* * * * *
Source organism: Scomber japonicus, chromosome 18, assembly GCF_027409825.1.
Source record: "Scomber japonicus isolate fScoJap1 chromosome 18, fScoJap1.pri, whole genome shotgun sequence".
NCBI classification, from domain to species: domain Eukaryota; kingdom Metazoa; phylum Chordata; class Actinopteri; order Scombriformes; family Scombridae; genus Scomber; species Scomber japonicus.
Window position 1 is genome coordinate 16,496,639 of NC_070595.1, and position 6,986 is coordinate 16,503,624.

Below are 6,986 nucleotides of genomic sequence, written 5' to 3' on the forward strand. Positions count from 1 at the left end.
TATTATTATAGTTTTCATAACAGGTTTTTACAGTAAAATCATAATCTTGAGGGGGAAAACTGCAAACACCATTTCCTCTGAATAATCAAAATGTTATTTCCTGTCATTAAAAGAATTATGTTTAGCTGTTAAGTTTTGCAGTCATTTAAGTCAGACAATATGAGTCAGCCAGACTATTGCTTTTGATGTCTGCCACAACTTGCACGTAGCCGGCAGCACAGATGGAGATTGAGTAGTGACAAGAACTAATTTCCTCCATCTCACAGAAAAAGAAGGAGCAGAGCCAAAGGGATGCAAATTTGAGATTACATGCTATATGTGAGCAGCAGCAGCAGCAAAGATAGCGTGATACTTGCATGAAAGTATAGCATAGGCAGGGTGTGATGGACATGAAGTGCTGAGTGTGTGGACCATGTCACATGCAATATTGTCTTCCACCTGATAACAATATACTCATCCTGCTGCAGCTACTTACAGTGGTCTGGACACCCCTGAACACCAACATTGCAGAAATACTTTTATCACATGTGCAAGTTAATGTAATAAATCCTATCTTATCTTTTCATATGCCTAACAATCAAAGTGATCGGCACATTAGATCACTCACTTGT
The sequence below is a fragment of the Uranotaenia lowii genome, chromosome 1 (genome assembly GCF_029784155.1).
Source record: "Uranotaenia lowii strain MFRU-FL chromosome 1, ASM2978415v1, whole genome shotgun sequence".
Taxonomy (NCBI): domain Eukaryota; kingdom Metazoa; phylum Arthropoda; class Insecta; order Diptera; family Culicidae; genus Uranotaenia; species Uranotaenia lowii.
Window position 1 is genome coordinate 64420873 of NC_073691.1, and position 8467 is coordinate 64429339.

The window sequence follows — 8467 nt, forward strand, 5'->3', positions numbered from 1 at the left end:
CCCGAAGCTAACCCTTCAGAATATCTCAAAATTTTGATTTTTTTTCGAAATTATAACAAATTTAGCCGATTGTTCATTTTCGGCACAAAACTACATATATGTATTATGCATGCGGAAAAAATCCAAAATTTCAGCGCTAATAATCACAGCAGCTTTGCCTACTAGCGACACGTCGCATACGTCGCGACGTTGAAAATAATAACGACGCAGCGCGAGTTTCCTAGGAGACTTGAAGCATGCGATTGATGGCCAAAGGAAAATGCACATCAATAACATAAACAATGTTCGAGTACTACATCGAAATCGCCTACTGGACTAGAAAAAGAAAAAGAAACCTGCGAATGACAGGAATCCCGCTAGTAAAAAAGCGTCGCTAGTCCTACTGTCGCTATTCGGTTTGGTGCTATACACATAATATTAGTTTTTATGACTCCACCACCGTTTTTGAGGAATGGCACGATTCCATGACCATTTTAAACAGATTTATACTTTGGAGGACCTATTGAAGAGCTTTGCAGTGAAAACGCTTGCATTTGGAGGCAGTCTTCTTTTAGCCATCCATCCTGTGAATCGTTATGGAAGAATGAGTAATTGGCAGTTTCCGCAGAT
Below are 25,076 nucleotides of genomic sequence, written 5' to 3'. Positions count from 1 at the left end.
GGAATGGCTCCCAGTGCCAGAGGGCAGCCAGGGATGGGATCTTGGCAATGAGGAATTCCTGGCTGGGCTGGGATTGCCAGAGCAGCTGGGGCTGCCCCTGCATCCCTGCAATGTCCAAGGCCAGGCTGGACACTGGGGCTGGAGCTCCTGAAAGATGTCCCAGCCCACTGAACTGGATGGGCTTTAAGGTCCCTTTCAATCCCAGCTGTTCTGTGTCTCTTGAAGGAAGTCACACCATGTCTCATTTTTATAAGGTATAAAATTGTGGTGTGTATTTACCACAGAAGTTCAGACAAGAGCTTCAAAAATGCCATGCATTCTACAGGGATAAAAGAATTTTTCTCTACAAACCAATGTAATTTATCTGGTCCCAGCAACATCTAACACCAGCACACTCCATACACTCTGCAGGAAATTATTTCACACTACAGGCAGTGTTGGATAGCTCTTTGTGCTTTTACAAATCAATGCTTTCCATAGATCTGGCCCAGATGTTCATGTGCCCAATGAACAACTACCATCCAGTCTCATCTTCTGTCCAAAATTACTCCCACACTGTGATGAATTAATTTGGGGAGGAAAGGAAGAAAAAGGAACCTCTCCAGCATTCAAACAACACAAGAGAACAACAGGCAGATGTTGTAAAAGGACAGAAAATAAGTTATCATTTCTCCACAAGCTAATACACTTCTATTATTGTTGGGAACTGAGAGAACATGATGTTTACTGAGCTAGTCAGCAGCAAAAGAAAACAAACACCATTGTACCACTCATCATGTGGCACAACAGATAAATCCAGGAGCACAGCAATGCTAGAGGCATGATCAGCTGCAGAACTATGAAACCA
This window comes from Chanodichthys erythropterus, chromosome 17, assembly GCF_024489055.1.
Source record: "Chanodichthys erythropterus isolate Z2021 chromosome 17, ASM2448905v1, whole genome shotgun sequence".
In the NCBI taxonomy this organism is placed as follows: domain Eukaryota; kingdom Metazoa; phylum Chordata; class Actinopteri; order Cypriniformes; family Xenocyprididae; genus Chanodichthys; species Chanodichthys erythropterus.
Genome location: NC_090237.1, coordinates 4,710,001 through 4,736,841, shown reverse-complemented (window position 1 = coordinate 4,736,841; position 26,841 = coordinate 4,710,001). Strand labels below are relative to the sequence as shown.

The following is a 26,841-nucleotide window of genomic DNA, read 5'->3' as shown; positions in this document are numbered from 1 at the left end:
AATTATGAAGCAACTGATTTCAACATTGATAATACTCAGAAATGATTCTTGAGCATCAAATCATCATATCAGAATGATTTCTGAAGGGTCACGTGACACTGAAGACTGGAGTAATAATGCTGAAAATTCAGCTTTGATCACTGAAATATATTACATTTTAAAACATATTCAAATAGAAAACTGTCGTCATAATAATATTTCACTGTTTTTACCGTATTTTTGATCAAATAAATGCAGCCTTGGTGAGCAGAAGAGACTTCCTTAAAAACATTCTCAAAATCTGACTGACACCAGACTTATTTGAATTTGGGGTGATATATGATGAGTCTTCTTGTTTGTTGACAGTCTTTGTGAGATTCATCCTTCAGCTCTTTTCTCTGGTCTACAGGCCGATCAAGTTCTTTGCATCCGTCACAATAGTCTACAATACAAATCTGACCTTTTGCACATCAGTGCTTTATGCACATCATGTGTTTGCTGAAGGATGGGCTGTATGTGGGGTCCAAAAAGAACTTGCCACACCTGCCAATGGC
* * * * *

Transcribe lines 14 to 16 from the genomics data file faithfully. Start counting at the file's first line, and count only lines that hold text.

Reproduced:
GGAATGGCTCCCAGTGCCAGAGGGCAGCCAGGGATGGGATCTTGGCAATGAGGAATTCCTGGCTGGGCTGGGATTGCCAGAGCAGCTGGGGCTGCCCCTGCATCCCTGCAATGTCCAAGGCCAGGCTGGACACTGGGGCTGGAGCTCCTGAAAGATGTCCCAGCCCACTGAACTGGATGGGCTTTAAGGTCCCTTTCAATCCCAGCTGTTCTGTGTCTCTTGAAGGAAGTCACACCATGTCTCATTTTTATAAGGTATAAAATTGTGGTGTGTATTTACCACAGAAGTTCAGACAAGAGCTTCAAAAATGCCATGCATTCTACAGGGATAAAAGAATTTTTCTCTACAAACCAATGTAATTTATCTGGTCCCAGCAACATCTAACACCAGCACACTCCATACACTCTGCAGGAAATTATTTCACACTACAGGCAGTGTTGGATAGCTCTTTGTGCTTTTACAAATCAATGCTTTCCATAGATCTGGCCCAGATGTTCATGTGCCCAATGAACAACTACCATCCAGTCTCATCTTCTGTCCAAAATTACTCCCACACTGTGATGAATTAATTTGGGGAGGAAAGGAAGAAAAAGGAACCTCTCCAGCATTCAAACAACACAAGAGAACAACAGGCAGATGTTGTAAAAGGACAGAAAATAAGTTATCATTTCTCCACAAGCTAATACACTTCTATTATTGTTGGGAACTGAGAGAACATGATGTTTACTGAGCTAGTCAGCAGCAAAAGAAAACAAACACCATTGTACCACTCATCATGTGGCACAACAGATAAATCCAGGAGCACAGCAATGCTAGAGGCATGATCAGCTGCAGAACTATGAAACCA
This window comes from Chanodichthys erythropterus, chromosome 17, assembly GCF_024489055.1.
Source record: "Chanodichthys erythropterus isolate Z2021 chromosome 17, ASM2448905v1, whole genome shotgun sequence".